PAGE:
So it is now the case that many students who previously had to prove independence will have automatic access to support. Already 25,000 additional students from low- and middle-income families have improved access to youth allowance. The proportion of students from regional, rural and remote areas receiving income support has increased. This is because of the changes to the parental income test. These are students who may well not have otherwise been able to undertake tertiary studies. The parental income test changes have removed an existing barrier for those students. In addition to these reforms, the workforce participation criterion was also tightened. The changes to the youth allowance eligibility criteria only comprise one element of the student income support reforms, the ones that those opposite voted on and supported.

Also introduced were the new student start-up scholarship and the relocation scholarship, which improves access and equity for rural and regional students who need to relocate to attend their place of study. To date nearly 180,000 higher education students who receive student income support have received at least one instalment of the new student start-up scholarship. In addition, since April this year nearly 23,000 students who have relocated from their home to a place closer to where they study have also received an additional relocation scholarship—23,000 students. And the government is also progressively lowering—through you, Madam Acting Deputy President, I urge those on the opposite side to listen—the age of independence, with more than 2,600 students achieving independent status since April this year, when the age of independence was lowered from 25 to 24 years. This will be reduced to the age of 22 on 1 January 2012, further recognising the increasing self-sufficiency of young people.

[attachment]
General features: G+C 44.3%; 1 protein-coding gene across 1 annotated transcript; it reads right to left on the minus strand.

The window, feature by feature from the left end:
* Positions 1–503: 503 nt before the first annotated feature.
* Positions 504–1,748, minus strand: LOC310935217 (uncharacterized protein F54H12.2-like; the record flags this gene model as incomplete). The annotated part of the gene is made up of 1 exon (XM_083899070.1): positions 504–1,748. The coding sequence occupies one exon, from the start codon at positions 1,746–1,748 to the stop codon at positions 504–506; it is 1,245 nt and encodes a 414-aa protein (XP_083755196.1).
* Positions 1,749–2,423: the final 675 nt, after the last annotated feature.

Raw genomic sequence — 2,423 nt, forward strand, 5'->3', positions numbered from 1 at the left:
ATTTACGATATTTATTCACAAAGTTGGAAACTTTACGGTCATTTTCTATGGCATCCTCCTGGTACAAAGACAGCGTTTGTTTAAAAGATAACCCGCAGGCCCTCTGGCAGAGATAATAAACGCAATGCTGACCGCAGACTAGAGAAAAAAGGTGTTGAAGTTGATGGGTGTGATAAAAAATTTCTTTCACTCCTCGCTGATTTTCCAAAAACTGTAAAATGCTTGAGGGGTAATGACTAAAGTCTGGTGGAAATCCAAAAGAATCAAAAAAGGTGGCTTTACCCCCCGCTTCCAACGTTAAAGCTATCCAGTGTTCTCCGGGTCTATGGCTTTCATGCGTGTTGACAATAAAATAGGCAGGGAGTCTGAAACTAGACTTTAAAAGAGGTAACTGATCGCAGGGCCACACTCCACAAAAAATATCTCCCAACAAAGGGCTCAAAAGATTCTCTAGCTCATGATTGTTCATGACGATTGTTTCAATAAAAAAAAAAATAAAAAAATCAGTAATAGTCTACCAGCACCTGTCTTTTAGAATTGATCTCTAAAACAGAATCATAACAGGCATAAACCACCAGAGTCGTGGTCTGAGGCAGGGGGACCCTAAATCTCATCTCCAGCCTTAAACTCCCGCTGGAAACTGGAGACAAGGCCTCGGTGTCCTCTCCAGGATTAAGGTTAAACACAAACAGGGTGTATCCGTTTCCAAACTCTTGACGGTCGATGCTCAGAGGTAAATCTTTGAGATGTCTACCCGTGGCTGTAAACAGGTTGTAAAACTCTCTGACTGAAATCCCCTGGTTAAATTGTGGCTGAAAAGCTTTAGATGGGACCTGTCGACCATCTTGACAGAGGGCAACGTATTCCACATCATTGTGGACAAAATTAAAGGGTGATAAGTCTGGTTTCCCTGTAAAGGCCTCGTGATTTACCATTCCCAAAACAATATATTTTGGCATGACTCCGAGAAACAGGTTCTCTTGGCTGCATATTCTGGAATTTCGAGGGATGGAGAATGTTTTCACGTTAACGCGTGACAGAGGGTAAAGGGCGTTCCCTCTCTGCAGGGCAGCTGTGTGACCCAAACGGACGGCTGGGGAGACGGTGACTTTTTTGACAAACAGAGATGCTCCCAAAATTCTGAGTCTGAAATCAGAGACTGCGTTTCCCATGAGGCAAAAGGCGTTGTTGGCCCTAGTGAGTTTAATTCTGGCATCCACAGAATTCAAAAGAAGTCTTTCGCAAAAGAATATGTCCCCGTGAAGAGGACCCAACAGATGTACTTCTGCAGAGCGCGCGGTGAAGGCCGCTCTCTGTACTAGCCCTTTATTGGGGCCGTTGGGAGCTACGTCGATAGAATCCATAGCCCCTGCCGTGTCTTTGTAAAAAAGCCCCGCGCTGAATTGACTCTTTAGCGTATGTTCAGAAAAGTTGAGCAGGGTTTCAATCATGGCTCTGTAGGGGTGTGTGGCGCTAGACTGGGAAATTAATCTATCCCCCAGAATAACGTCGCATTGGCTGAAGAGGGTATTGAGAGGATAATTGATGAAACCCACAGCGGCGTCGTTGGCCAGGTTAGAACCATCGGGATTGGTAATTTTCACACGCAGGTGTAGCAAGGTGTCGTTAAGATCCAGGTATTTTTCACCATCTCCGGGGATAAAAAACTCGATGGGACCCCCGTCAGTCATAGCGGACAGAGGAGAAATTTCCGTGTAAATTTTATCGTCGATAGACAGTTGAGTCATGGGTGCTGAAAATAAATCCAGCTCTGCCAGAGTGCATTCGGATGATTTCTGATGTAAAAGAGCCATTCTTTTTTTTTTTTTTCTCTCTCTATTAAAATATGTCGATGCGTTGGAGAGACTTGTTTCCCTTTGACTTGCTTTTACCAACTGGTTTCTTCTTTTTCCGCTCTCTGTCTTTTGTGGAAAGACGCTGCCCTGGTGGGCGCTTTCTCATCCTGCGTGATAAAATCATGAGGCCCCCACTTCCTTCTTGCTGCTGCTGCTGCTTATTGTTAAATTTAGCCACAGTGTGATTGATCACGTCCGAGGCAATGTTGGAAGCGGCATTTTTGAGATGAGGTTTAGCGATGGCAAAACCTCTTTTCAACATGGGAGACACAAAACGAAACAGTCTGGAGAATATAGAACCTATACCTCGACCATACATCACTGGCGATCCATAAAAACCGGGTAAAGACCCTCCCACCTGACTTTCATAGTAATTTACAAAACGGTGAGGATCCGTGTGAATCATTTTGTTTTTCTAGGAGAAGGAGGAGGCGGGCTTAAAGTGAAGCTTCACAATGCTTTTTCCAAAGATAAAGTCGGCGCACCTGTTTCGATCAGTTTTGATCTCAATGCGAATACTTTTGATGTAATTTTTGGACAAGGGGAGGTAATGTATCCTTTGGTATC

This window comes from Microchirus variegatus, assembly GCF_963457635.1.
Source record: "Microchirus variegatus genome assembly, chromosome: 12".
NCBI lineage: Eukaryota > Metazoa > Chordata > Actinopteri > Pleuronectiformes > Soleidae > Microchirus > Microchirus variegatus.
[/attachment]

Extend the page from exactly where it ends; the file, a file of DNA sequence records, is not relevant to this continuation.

In stark contrast, the needs of regional students were neglected by the Liberal-National coalition for more than a decade. I have said it. Interestingly, it was the coalition government in 1998—

Opposition senators interjecting—


Senator WORTLEY —Senator Nash, you need to listen to this—that increased the age of independence from 22 to 25. They increased it. So the age of independence was increased by the coalition government from the age of 22, where it was, to the age of 25. This was in 1998 and it sat there. For the decade that those opposite were in government it sat at 25.

It has taken a Labor government to reduce it. The government’s $20 million Rural Tertiary Hardship Fund will operate from 1 January 2011 to 30 June 2013. This fund to assist rural and regional students under the age of 25 to undertake higher education studies is very welcome. So from the beginning of next year, young people from rural and regional areas who require financial help to take up an offer from a higher educational institution may be able to receive assistance through this fund. Those in need will have access to this fund. The government has also committed to the establishment of a rural and regional task force to consider and advise on eligibility criteria for assistance with the fund. The role of the task force will be to advise the government, and this is just one of the ways in which the government is helping more rural and regional students aged 25 and under to take on higher education.

The government reforms support the most disadvantaged students in regional areas. Disadvantaged students from remote, very remote and other regional areas are excluded from the changes to the workforce participation criteria provided they need to move away from home to study and their parents’ income is less than $150,000 per annum. This is a good move. The opposition agreed to this in March this year and now they are suggesting that these arrangements need to be extended. The opposition never negotiated to exclude inner regional students from the changes. (Time expired)